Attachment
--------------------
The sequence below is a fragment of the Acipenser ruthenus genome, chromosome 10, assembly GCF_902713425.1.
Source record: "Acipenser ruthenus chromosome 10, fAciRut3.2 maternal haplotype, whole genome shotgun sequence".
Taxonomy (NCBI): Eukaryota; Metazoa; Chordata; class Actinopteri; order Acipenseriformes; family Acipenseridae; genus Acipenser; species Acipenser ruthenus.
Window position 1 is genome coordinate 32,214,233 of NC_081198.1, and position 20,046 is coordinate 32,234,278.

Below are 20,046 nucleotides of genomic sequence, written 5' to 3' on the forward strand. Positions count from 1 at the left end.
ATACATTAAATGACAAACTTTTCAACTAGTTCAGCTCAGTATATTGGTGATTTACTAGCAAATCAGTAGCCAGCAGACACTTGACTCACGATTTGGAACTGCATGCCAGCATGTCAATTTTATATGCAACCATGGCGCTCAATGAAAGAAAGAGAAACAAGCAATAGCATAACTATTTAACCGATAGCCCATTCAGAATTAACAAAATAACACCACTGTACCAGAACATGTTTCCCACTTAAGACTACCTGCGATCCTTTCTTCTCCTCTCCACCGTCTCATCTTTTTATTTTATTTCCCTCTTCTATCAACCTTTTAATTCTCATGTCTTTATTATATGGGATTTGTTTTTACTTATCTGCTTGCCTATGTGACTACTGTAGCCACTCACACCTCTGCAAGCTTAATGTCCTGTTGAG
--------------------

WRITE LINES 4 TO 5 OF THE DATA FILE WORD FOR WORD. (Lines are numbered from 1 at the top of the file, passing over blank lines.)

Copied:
Window position 1 is genome coordinate 32,214,233 of NC_081198.1, and position 20,046 is coordinate 32,234,278.

Below are 20,046 nucleotides of genomic sequence, written 5' to 3' on the forward strand. Positions count from 1 at the left end.